Now obviously from the title of this post, this is just the first part in our quest for high dividend payers and then trying to find existing fund offerings with heavy concentrations of those names but before you can understand how limited your options are, you need to learn just how extreme the dividend situation has gotten.  Most of the headlines recently have been about how low the dividend yields are for traditional safehaven sectors like consumer staples and utilities but focusing on those two sectors is like missing the forest for the trees.  There are two much bigger issues facing yield-oriented investors these days.

The first is that the amount of money being paid out as dividends isn’t likely to continue growing at the same rate it has over the last decade.  Ever since the Bush tax reforms of 2003, qualified dividends have been taxed at the same rate as capital gains which has triggered a veritable avalanche of money as most corporations have shifted their focus from growing their businesses to simply paying out dividends.  You can see in the chart below that from 1988 to 2Q 2003, S&P 500 dividends per share grew around 4.6% per year while the broader economy (measured by gross domestic income) grew around 5.6% which makes sense as dividend payouts can’t grow faster than the broader economy for a prolonged period of time.  Fast forward to the post-Bush tax reform era and you’ll see that dividends have been growing at over 11.65% per year while economic growth has slowed drastically to 3.9%!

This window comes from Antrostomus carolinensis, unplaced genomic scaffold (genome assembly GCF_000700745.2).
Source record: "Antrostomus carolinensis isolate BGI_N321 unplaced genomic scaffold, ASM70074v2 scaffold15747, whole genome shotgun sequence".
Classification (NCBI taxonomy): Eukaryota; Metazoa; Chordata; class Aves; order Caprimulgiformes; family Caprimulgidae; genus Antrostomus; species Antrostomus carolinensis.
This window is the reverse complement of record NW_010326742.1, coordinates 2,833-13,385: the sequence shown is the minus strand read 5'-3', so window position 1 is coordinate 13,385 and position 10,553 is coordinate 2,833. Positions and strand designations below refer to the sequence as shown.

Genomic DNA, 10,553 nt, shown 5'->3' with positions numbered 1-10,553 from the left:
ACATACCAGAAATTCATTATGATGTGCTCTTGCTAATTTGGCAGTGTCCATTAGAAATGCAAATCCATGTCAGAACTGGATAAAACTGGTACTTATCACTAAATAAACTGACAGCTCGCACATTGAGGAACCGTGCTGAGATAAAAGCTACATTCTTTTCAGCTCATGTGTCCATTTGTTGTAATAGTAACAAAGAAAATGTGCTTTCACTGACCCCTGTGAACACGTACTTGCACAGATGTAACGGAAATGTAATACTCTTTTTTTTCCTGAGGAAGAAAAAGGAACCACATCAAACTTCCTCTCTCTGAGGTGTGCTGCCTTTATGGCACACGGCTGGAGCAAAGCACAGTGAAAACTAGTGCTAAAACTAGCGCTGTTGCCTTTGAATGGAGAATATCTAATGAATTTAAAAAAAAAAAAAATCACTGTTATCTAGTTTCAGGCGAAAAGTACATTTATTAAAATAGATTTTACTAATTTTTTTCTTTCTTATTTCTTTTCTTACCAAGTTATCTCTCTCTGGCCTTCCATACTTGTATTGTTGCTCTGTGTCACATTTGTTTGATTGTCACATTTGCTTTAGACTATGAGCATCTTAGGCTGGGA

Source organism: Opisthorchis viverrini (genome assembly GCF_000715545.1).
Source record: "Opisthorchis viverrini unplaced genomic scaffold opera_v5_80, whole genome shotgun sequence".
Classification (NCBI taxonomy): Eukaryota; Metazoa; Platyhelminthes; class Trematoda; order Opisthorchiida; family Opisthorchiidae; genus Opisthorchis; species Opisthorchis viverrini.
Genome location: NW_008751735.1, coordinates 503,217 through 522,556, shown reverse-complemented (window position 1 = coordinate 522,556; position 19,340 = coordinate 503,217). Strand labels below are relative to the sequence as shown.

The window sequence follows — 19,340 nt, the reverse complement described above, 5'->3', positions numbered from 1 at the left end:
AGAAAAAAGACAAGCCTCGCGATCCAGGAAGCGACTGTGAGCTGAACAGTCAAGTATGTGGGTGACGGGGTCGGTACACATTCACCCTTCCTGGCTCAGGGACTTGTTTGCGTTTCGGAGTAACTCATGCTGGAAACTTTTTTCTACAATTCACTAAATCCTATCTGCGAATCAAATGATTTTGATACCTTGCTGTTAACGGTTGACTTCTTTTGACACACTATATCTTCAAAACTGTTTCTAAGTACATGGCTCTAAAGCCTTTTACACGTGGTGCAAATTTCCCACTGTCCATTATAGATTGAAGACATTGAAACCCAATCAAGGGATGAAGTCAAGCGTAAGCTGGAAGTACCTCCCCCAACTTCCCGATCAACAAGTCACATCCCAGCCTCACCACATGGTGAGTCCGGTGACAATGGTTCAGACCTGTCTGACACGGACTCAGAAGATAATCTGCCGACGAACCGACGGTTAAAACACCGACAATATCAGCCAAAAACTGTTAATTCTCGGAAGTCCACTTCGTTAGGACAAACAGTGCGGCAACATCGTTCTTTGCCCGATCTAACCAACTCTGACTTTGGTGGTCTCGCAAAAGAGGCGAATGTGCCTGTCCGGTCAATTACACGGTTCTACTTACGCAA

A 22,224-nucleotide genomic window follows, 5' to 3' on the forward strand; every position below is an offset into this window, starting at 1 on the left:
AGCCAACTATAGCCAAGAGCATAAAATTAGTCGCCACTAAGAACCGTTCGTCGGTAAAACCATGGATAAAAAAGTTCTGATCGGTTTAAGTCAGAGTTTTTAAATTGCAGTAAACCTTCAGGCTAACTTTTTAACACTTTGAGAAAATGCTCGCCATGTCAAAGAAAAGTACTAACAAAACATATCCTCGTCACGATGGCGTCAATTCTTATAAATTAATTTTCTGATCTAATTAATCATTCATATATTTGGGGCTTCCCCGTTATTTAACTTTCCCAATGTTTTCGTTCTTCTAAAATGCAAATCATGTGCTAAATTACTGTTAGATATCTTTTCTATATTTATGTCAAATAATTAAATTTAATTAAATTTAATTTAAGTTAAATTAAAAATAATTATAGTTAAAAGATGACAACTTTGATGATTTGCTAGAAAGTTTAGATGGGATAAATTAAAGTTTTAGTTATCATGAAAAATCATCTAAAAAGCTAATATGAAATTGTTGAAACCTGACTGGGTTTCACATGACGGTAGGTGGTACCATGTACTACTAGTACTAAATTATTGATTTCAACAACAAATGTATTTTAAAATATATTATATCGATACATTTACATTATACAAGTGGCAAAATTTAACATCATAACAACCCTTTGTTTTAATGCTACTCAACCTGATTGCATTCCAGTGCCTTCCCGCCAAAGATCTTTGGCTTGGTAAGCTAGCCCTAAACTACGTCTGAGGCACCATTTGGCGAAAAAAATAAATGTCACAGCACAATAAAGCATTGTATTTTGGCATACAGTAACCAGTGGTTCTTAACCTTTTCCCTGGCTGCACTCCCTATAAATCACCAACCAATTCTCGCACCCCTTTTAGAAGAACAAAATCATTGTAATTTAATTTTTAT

DIV1

So how extreme has the situation become?  Check out the latest edition of Factset’s Quarterly Dividend Report (here) and Quarterly Buyback Report (here) but to give you the highlight reel:

  • Fewer than 80 companies in the S&P 500 currently pay no dividends while 44 are paying more than 100% of their earnings.
  • The aggregate TTM payout ratio for the S&P 500 was 39.1%, up 12% year-over-year and the highest level since Q3 2009 when collapsing earnings pushed the payout ratio to 50%. This is also the highest level it’s been in recent history without the economy coming out of a recession.
  • Most of the growth in DPS came from the healthcare and financial sectors which have been hard pressed in the first six months of 2016 and the most optimistic forecasts for financial stocks are for flat earnings in 2016 compared to 2015.